At Noah’s Ark this week we were having fun printing with apples and blackberries.  Also a grandmother with her new grandchild was enjoying the afternoon, with Pat’s famous homemade carrot cake and tea for all!

Harvest with Breakfast at Colyton

On 20th October, come along for breakfast any time from 9.45, with the service starting a little later than ususal at 10.45. Bring a toy tractor!

The Pianoraks Northleigh

Saturday 12th October at 7.00 for 7.30pm at the Village Hall. THE PIANORAKS, Bill Young and Ian Richardson. On two pianos they perform a variety of original and cover tracks to great acclaim. Look them up on Facebook!

Tickets £12.00, Family (2 adults and 2 children) £30.00, Under 12 £6.00, including supper – Tel 01404 831476

Ticket only event. In aid of St Giles church

Harvest at Northleigh

A big thank you to everybody who contributed to an excellent Harvest Festival Weekend on 6th-8th September. 

To those who organised and prepared Harvest Supper enjoyed by 49 villagers and raising  £365 shared between the Village Hall and Church. To the 40 exhibitors who produced 201 exhibits in 44 classes. Classes ranging from produce and flowers, through the products of cooking skills to many arts and crafts. Congratulations to Richard Mills who this year was a runaway winner and to Logan (aged 5), our youngest competitor. He received no favours from the Judges but still collected a 1st and a 3rd!

A weekend finished off on Sunday with bells rung and harvest hymns sung at a lovely service of thanksgiving. 

Full Peal at Colyton

We’re pleased to welcome a team of bellringers  led by Ian Avery from Exeter Cathedral, who will be ringing a full peal during the morning of Friday 27th September. The ringing will begin around 9.30am and take about four hours.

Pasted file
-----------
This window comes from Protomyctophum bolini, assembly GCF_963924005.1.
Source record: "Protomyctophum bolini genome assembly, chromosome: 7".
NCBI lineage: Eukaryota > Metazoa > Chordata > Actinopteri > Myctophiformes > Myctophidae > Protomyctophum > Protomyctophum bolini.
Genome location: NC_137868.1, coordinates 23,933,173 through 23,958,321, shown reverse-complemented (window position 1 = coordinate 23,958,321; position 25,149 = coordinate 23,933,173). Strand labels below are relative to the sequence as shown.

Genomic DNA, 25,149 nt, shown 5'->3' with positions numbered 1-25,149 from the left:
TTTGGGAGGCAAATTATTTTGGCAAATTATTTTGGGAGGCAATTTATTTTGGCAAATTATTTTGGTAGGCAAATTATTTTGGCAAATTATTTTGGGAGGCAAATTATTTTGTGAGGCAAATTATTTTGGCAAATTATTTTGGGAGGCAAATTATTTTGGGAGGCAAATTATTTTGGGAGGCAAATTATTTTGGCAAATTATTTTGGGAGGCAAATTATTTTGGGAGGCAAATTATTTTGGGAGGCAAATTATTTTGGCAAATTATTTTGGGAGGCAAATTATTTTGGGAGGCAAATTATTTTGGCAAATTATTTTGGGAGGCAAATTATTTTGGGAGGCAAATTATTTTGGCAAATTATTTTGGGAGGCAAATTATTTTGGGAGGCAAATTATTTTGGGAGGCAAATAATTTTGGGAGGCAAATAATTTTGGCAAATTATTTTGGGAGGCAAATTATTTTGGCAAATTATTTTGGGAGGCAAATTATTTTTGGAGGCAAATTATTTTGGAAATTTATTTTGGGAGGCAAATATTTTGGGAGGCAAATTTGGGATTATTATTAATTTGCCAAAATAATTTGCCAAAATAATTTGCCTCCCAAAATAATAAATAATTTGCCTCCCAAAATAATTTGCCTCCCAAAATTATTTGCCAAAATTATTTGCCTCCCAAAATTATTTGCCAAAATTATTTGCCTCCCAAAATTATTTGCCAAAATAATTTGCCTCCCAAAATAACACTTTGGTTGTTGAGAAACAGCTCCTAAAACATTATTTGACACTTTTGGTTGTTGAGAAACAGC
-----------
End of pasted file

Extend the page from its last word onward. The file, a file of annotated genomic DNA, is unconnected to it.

Colyton PCC realises that there are a wide range of responses to church bells, and in In 2014 the PCC decided to allow one full peal per year, with proper notice given to local residents. If you would like further information please telephone David Fouracre on 552915.

Breakfast Service 15th September

The Breakfast Service this month is at the usual time, breakfast at 10 followed by the short service at 10.30. It will be a very special occasion when all our churches will join in welcoming Victoria Chester to her new role as Deacon and Assistant Curate. Do come and join us!

Messy Church September

We were looking at the theme of “The Mustard Seed” and thinking about how the largest and smallest things are all so important and work together.  We planted mustard seeds and went on a treasure hunt for pennies to put on a map of our area to show what we treasure in our community.  Everyone had a lovely time followed by delicious sausage casserole and stewed apples and custard.  Thank you to everyone who came and to the team.  Next Messy Church in on Sunday 13th October.  All welcome.

Southleigh Teddy Bears’ Picnic

We had a big turnout for the Teddy Bears’ Picnic service in Southleigh on 1 September. We started with a small and simple act of worship. Many Southleigh families turned out and a wide range of soft toys were launched from the tower, with bravery certificates for all. The afternoon concluded with a cream tea, much appreciated  – especially by the stalwart team who climbed the tower.